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Orillians rally for U. S. war resisters 0

COURTNEY WHALEN, THE PACKET AND TIMES

Ed Abbott has spent his entire adult life promoting peace.

On Thursday, Ed, now 91, and wife Vivien were among approximately 25 people who brought signs and their conviction to the Peace Garden in Orillia to show support for allowing American war resisters to stay in Canada.

"We feel that Canada should not join the U. S. in taking a punitive stance against these people," said Vivien Abbott.

The majority of Parliament felt the same way on June 3 when a non-binding motion was passed to halt deportation orders of conscientious objectors (war resisters) and give them the opportunity to apply to become permanent residents.

The minority Conservative government took no action on the motion before the house broke for the summer.

"We're here to state that the government of Canada needs to implement the will of the House of Commons," said Judy Gilbert, one of the organizers of the Orillia rally.

Originally planned to coincide with the day war resister Corey Glass was set to be deported (July 10), a ruling by the federal court on July 9 declared Glass could stay in Canada while his case goes through the courts for judicial review.

The rally went ahead to support other war resisters also facing deportation and to encourage the Harper government to abide by the motion passed in June.

"Most of these people feel very strongly about the issue, and that's why they're here," said Gilbert. "On a humanitarian level, we're here because it's the right thing to do."

Ed Abbott has some understanding of what drives war resisters to come to Canada when faced with taking part in actions they don't support.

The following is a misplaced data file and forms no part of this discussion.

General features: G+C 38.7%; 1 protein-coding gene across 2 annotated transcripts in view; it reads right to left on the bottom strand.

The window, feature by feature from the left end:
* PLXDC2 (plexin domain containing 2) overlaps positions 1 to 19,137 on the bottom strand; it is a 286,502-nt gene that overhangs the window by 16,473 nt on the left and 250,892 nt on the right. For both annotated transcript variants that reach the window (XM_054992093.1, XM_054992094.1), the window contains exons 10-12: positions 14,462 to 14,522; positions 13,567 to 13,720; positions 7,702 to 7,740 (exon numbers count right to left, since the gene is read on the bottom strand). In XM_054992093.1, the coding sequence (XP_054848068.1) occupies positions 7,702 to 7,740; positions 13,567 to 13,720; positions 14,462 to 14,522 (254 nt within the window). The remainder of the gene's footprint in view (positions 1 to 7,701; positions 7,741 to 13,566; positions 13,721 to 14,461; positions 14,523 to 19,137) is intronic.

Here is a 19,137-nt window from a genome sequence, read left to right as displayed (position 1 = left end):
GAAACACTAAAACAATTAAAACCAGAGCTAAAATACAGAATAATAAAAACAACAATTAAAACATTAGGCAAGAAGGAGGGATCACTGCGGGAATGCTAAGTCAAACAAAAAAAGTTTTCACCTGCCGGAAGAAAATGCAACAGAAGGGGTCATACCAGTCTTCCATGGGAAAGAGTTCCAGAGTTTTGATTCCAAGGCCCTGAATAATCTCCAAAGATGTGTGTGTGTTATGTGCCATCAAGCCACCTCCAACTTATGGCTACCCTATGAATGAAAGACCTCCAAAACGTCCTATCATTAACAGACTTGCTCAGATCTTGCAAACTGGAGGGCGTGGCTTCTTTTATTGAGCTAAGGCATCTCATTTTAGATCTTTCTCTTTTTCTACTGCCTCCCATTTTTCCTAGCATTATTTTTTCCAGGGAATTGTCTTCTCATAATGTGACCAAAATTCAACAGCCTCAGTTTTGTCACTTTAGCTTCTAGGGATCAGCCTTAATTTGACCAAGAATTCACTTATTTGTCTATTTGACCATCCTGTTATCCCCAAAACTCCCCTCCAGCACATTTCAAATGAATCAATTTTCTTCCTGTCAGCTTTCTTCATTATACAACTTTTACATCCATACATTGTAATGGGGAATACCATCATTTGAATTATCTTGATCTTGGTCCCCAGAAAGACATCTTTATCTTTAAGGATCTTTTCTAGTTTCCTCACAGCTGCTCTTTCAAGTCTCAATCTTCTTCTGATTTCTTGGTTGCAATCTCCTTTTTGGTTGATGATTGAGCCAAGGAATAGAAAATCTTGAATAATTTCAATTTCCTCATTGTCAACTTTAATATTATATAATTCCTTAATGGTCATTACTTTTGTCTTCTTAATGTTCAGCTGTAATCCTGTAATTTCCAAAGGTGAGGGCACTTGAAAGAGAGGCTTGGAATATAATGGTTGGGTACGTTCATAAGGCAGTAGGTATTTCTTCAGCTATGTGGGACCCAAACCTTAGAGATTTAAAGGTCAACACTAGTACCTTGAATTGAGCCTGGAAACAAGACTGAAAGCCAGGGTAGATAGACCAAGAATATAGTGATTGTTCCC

"During our third year (of university), because it was conscription time, all the able-bodied men had to take officer training," he said. "I couldn't, for conscience's sake, join the military."

Instead, he applied to become a conscientious objector.

"It's important that people understand what these people have been facing in Iraq," said Vivien Abbott, noting her brother-in-law came to Canada during the Vietnam War to avoid the draft.

Last week, the Abbotts met with Simcoe North MP Bruce Stanton to talk about their concerns.

Stanton has also received two petitions, one from the Orillia area and one from Midland, urging the government to implement the June 3 motion.

Earlier this week, he also met with Glass and supporter Lee Zalofsky.

"The government has to thoughtfully look at this issue," said Stanton. "It's a fairly complex and multi-layered scenario."

While he said he empathizes with the war resisters, Stanton said the situation Canada is facing today is different than that of the Vietnam War, when individuals had no choice about joining the military. At that time, Canada welcomed so-called draft dodgers.

"There is a process there they can go through to become conscientious objectors," said Stanton.

He will present the Orillia and Midland petitions to the House of Commons when it resumes in the fall.

"I think it's a political issue that's worth spreading the news," said Vivien Abbott. "I think there are quite a number of us who don't feel it's worth sacrificing some principles for showing friendship to the Bush administration."


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